gcc needs copy consturctor for inplace constructed object passed to func as reference, others not

Discussion in 'C++' started by nutty, Jun 15, 2006.

  1. nutty

    nutty Guest

    Hi all,

    I have the following problem ( explanation below code ):

    // main.cpp

    class noncopyable
    {
    protected:
    noncopyable() {}
    ~noncopyable() {}
    private: // emphasize the following members are private
    noncopyable( const noncopyable& );
    const noncopyable& operator=( const noncopyable& );
    };

    class MyClass: noncopyable
    {
    public:
    MyClass( ) { }
    };

    class IFormatter
    {
    public:
    void func( const MyClass& ) { }
    virtual ~IFormatter( ){}
    };
    int main()
    {
    MyClass mc;
    IFormatter f;
    f.func( MyClass( ) ); // doesn't work
    f.func( mc ); // works
    return 0;
    }

    This code is accepted by comeau in strict mode and by all MSVC that I
    had used 7.0 up to 8.0
    ..

    gcc 4.0.2 complains that the copy constructor of MyClass is private.

    Now I wannted to further simplify by removing the noncopyable base and
    instead making the copy and assignment private in MyClass.


    class MyClass
    {
    public:
    MyClass( ) { }
    private:
    MyClass( MyClass const& );
    MyClass const& operator=( MyClass const& );
    };

    class IFormatter
    {
    public:
    void func( MyClass const& ) { }
    virtual ~IFormatter( ){}
    };
    int main()
    {
    MyClass mc;
    IFormatter f;
    f.func( MyClass( ) );
    return 0;
    }


    surprisingly, now even comeau complains:

    Comeau C/C++ 4.3.3 (Aug 6 2003 15:13:37) for ONLINE_EVALUATION_BETA1
    Copyright 1988-2003 Comeau Computing. All rights reserved.
    MODE:strict errors C++

    "ComeauTest.c", line 35: error: "MyClass::MyClass(const MyClass &)",
    required for
    copy that was eliminated, is inaccessible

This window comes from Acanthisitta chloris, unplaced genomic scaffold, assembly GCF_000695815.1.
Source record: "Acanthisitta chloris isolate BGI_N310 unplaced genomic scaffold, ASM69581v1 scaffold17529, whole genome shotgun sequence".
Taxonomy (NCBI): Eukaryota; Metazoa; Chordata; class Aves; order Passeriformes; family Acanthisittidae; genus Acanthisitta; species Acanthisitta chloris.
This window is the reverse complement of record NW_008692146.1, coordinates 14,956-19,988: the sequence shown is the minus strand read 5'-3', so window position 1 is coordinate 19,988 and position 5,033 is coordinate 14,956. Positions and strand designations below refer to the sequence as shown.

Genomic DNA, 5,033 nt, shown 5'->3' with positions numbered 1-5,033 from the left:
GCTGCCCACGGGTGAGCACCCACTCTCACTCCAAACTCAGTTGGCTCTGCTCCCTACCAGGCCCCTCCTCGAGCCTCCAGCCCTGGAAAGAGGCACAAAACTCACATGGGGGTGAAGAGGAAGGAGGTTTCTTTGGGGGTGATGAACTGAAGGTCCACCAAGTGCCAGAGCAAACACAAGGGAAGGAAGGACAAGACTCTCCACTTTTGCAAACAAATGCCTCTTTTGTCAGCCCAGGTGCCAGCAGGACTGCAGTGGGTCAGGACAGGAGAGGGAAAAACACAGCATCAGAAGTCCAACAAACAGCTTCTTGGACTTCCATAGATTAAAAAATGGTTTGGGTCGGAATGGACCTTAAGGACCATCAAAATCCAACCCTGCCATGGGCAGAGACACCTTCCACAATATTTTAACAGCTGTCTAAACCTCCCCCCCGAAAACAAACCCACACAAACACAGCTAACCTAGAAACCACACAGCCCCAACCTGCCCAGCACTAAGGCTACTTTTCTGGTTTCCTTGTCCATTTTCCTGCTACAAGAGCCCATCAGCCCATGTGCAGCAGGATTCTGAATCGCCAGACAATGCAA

f.func( MyClass( ) );
    ^


    Could it be possible that comeau is wrong for one or the other example?
    Or did I change something significantly in my simplification?

    Could someone try this with a gcc 4.1.x or 3.x.x ?

    I appreciate your help and thank you in advance.

    Ingo
     
    nutty, Jun 15, 2006
    #1
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  2. nutty

    Butterfly Guest

    when you call f.func() like this

    f.func( MyClass( ) );

    compiler has to create tempolary object, that means copy contructor
    will be called. You declare copy constructor as a private, so that's
    why compiler complains you
     
    Butterfly, Jun 15, 2006
    #2
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  3. Butterfly <> wrote:
    > when you call f.func() like this
    >
    > f.func( MyClass( ) );
    >
    > compiler has to create tempolary object, that means copy contructor
    > will be called. You declare copy constructor as a private, so that's
    > why compiler complains you


    I do not see why the copy ctor would have to be called. Afaik, the
    temporary is created using the ctor taking no arguments, and a const
    reference to this object is passed. No object copying involved.

    regards
    --
    jb

    (reply address in rot13, unscramble first)
     
    Jakob Bieling, Jun 15, 2006
    #3
  4. nutty wrote:
    > Hi all,
    >
    > I have the following problem ( explanation below code ):
    >
    > // main.cpp
    >
    > class noncopyable
    > {
    > protected:
    > noncopyable() {}
    > ~noncopyable() {}
    > private: // emphasize the following members are private
    > noncopyable( const noncopyable& );
    > const noncopyable& operator=( const noncopyable& );
    > };
    >
    > class MyClass: noncopyable
    > {
    > public:
    > MyClass( ) { }
    > };
    >
    > class IFormatter
    > {
    > public:
    > void func( const MyClass& ) { }
    > virtual ~IFormatter( ){}
    > };
    > int main()
    > {
    > MyClass mc;
    > IFormatter f;
    > f.func( MyClass( ) ); // doesn't work
    > f.func( mc ); // works
    > return 0;
    > }
    >
    > This code is accepted by comeau in strict mode and by all MSVC that I
    > had used 7.0 up to 8.0
    > .
    >
    > gcc 4.0.2 complains that the copy constructor of MyClass is private.
    >
    > Now I wannted to further simplify by removing the noncopyable base and
    > instead making the copy and assignment private in MyClass.
    >
    >
    > class MyClass
    > {
    > public:
    > MyClass( ) { }
    > private:
    > MyClass( MyClass const& );
    > MyClass const& operator=( MyClass const& );
    > };
    >
    > class IFormatter
    > {
    > public:
    > void func( MyClass const& ) { }
    > virtual ~IFormatter( ){}
    > };
    > int main()
    > {
    > MyClass mc;
    > IFormatter f;
    > f.func( MyClass( ) );
    > return 0;
    > }
    >
    >
    > surprisingly, now even comeau complains:
    >
    > Comeau C/C++ 4.3.3 (Aug 6 2003 15:13:37) for ONLINE_EVALUATION_BETA1
    > Copyright 1988-2003 Comeau Computing. All rights reserved.